Colombia arrests FARC rebel accused of helping kidnap 3 Americans

AFP
Image released by the US embassy in Colombia in July, 2008 shows US citizens Keith Stansell (L), Marc Gonsalves and Thomas Howes (R) after being rescued by the Colombian army from the Revolutionary Armed Forces of Colombia (FARC)
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Image released by the US embassy in Colombia in July, 2008 shows US citizens Keith Stansell (L), Marc Gonsalves and Thomas Howes (R) after being rescued by the Colombian army from the Revolutionary Armed Forces of Colombia (FARC) (AFP Photo/)

Bogota (AFP) - Colombian police captured a suspected FARC rebel accused of participating in the kidnapping of three Americans held hostage from 2003 to 2008, authorities said Saturday.

Duverney Ospina, also known as "Giovanny," allegedly joined the FARC a decade ago and was the confidante of Hernan Velasquez, or "El Paisa," a leader within the leftist rebel group, a police statement said.

Ospina was detained in the southern Colombian city of Florencia.

Police said there were 19 warrants and six standing convictions against Ospina for aggravated murder, kidnapping, torture, terrorism, rebellion, drug trafficking, making military weapons for private use and a jailbreak.

Authorities accuse him of helping kidnap three US contractors -- Keith Stansell, Marc Gonsalves and Tom Howes -- on February 13, 2003, after their plane was shot down.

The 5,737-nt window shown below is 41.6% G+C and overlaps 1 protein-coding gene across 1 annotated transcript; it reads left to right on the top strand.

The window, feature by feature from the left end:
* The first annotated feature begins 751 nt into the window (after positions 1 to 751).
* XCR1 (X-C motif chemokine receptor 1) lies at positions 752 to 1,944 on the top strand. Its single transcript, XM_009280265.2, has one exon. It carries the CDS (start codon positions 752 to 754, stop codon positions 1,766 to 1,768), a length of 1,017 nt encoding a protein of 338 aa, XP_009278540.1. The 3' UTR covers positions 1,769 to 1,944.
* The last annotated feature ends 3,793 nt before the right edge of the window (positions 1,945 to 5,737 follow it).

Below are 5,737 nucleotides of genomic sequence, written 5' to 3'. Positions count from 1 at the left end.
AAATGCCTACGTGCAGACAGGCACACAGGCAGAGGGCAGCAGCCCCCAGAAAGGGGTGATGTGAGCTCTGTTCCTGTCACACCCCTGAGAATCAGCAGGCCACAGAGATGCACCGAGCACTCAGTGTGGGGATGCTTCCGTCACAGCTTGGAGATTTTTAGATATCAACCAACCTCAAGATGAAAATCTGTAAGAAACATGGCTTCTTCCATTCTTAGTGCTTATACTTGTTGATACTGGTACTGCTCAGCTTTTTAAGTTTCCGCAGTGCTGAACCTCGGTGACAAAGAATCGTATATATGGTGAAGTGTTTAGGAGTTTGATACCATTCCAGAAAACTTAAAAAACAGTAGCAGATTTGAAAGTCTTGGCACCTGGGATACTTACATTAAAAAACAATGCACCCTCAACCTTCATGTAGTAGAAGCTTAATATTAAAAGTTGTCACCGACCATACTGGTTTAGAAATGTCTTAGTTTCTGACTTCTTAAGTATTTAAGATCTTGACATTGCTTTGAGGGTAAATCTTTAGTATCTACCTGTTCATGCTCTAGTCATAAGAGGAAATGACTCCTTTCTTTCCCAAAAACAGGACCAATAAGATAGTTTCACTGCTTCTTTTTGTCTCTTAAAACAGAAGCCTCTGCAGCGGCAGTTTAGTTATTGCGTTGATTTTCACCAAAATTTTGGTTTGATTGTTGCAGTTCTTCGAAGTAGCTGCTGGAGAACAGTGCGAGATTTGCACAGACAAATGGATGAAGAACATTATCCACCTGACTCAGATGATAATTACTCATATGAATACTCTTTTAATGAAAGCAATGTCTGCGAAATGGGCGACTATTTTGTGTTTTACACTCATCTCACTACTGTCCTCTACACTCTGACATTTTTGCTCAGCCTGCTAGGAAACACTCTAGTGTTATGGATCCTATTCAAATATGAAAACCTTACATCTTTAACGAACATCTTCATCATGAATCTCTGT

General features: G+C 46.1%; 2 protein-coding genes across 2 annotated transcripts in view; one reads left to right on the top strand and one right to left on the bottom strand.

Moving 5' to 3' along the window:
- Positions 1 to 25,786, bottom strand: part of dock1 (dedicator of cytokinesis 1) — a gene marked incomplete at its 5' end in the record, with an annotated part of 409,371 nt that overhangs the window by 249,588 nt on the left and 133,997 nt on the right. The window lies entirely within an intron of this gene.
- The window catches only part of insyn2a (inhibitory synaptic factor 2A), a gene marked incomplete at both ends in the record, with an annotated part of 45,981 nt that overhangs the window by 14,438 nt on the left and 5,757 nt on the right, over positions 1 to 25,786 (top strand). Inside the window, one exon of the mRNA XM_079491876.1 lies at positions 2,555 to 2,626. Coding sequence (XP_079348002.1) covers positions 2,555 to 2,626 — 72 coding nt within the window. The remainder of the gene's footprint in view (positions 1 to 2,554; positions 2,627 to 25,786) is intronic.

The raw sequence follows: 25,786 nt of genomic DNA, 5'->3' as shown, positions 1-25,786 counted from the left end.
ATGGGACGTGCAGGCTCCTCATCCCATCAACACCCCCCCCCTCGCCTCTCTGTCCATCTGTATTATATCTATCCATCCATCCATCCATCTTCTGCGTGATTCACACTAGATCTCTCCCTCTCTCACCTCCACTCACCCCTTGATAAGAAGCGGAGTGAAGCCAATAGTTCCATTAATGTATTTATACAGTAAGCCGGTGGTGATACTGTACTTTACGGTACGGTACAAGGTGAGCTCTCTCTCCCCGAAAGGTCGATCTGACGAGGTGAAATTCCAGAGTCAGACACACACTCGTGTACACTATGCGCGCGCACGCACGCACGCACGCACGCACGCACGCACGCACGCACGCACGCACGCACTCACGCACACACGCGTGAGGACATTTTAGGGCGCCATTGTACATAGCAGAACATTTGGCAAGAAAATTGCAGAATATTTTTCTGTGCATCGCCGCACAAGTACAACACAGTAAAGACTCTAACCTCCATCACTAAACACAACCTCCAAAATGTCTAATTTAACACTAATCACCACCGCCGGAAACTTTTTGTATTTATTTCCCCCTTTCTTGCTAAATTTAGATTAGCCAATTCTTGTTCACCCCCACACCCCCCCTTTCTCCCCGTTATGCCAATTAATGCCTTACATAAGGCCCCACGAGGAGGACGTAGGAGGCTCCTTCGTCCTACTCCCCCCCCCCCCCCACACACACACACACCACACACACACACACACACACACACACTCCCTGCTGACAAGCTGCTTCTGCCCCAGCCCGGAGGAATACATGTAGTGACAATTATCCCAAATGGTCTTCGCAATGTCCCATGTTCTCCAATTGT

The FARC said the contractors were US spies and sought to exchange them for captured rebels.

However, Stansell, Gonsalves and Howes were rescued on July 2, 2008 in an operation that also saw the liberation of former presidential candidate Ingrid Betancourt and 11 other hostages.

Ospina also stands accused of orchestrating the killings of five council members in a town in Caqueta state in 2005 and of eight more in a town in Huila state in 2006.

Colombia has been in talks with the communist rebels in Havana since November 2012, in a push to end the longest-running armed conflict in Latin America, now in its 50th year.

Founded in 1964, the FARC today has about 8,000 fighters and is the largest of the guerrilla groups waging Latin America's longest-running armed conflict.

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